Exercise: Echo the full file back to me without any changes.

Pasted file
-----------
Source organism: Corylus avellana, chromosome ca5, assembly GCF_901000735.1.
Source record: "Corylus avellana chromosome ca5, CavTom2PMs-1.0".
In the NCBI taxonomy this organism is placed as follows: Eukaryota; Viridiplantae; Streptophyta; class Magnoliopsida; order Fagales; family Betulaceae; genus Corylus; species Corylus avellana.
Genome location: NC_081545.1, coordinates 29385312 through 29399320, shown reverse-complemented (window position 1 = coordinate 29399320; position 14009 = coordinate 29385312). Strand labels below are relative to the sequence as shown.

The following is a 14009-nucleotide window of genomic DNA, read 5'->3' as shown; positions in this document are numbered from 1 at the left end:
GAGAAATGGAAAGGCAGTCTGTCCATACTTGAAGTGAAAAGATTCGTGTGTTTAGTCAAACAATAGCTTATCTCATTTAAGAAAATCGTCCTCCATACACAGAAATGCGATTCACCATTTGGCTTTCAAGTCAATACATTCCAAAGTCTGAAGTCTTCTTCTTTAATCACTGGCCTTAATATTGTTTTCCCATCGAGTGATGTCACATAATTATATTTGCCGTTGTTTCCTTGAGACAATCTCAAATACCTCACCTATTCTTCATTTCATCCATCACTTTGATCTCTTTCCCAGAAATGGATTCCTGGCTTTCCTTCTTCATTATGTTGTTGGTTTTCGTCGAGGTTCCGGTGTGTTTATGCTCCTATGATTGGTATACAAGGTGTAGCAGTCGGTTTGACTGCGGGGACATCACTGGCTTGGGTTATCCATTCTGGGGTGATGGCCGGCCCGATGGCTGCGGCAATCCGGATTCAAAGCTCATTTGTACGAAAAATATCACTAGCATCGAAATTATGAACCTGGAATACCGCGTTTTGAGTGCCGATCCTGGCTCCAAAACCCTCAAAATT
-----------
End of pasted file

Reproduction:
Source organism: Corylus avellana, chromosome ca5, assembly GCF_901000735.1.
Source record: "Corylus avellana chromosome ca5, CavTom2PMs-1.0".
In the NCBI taxonomy this organism is placed as follows: Eukaryota; Viridiplantae; Streptophyta; class Magnoliopsida; order Fagales; family Betulaceae; genus Corylus; species Corylus avellana.
Genome location: NC_081545.1, coordinates 29385312 through 29399320, shown reverse-complemented (window position 1 = coordinate 29399320; position 14009 = coordinate 29385312). Strand labels below are relative to the sequence as shown.

The following is a 14009-nucleotide window of genomic DNA, read 5'->3' as shown; positions in this document are numbered from 1 at the left end:
GAGAAATGGAAAGGCAGTCTGTCCATACTTGAAGTGAAAAGATTCGTGTGTTTAGTCAAACAATAGCTTATCTCATTTAAGAAAATCGTCCTCCATACACAGAAATGCGATTCACCATTTGGCTTTCAAGTCAATACATTCCAAAGTCTGAAGTCTTCTTCTTTAATCACTGGCCTTAATATTGTTTTCCCATCGAGTGATGTCACATAATTATATTTGCCGTTGTTTCCTTGAGACAATCTCAAATACCTCACCTATTCTTCATTTCATCCATCACTTTGATCTCTTTCCCAGAAATGGATTCCTGGCTTTCCTTCTTCATTATGTTGTTGGTTTTCGTCGAGGTTCCGGTGTGTTTATGCTCCTATGATTGGTATACAAGGTGTAGCAGTCGGTTTGACTGCGGGGACATCACTGGCTTGGGTTATCCATTCTGGGGTGATGGCCGGCCCGATGGCTGCGGCAATCCGGATTCAAAGCTCATTTGTACGAAAAATATCACTAGCATCGAAATTATGAACCTGGAATACCGCGTTTTGAGTGCCGATCCTGGCTCCAAAACCCTCAAAATT